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New Intellectual Property Bill

Written by By Harmeet Anand, a Work Experience student at Lawdit on 19 August 2013

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The first and arguably the most controversial change in the bill is the introduction of criminal sanctions on blatant copying of registered designs. A person will face a maximum of ten years in prison for committing the offence. Registered designs will not be unique in this matter. Under the current governing law, infringement of copyrights’ and trade marks’ may also carry criminal penalties.


Aside from the criminal sanctions, the new intellectual property bill also changes the presumed owner of a design. Under the current law, unless a contract states otherwise, an unregistered design is presumed to be the intellectual property of the person commissioning the design. However, under the new bill, the design is presumed to be the intellectual property of the designer.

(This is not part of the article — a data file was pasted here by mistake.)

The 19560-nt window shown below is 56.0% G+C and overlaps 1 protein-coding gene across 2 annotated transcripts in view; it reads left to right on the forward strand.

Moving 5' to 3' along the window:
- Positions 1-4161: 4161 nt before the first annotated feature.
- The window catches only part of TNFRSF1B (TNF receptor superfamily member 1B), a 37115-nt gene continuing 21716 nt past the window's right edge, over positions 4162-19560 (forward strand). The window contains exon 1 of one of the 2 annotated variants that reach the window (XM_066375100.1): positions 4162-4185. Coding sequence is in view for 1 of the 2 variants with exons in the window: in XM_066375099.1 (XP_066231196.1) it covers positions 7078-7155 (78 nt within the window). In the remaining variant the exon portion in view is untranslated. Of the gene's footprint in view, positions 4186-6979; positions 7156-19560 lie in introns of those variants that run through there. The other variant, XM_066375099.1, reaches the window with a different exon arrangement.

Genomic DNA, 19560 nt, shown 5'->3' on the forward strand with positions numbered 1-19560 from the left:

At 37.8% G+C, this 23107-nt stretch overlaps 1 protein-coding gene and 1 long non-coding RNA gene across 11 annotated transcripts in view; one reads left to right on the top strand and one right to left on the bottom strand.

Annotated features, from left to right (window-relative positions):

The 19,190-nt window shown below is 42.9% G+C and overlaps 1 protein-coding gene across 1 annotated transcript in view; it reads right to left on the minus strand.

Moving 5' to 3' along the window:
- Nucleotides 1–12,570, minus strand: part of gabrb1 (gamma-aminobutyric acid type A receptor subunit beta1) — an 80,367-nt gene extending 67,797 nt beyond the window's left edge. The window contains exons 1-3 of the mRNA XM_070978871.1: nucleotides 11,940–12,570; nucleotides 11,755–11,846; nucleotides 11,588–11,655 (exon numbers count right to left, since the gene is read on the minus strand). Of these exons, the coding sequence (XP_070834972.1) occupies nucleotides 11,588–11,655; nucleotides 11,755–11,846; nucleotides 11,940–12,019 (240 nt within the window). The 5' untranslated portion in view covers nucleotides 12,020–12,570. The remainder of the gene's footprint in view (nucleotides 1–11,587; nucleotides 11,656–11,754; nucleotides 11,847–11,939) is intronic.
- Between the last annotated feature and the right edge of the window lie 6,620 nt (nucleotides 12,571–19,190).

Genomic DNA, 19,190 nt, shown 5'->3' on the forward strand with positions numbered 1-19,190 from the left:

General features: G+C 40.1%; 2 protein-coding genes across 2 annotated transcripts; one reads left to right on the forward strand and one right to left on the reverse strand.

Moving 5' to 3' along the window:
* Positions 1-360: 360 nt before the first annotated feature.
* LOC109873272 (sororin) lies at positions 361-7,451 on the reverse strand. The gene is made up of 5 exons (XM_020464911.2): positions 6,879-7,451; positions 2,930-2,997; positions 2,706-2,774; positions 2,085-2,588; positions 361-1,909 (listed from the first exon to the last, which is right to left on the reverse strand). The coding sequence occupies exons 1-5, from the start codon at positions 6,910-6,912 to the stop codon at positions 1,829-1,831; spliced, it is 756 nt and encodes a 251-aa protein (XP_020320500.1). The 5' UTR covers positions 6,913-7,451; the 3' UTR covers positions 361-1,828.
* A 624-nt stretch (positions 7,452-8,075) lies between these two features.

The intellectual property bill also proposes the introduction of a low cost alternative of settling disputes over registered and unregistered design. The new services, known as the design opinion service, will function similarly to a tribunal, however its decision will not be binding on the courts or the individual parties involved.

 

The new bill also paves the way for the UK to join the Hague system of international design registration. Hague is an intergovernmental system which provides a method for people to protect their registered designs beyond just their national borders. There are sixty signatories to the system, citizens of the signatories are obliged under their countries laws not to copy designs registered in the system.

 

It is clear from the above that the intellectual property bill introduces some significant changes to design rights in the United Kingdom. That being said, the bill does leave certain parts of the law relating to designs unchanged. The protection of registered design still lasts for up to twenty-five years (and can be renewed every five years after) and the protection of unregistered designs lasts up to fourteen years. The bill has also noticeably omitted the protection of surface ornamentation which, unlike US law, is considered a separate element from design.

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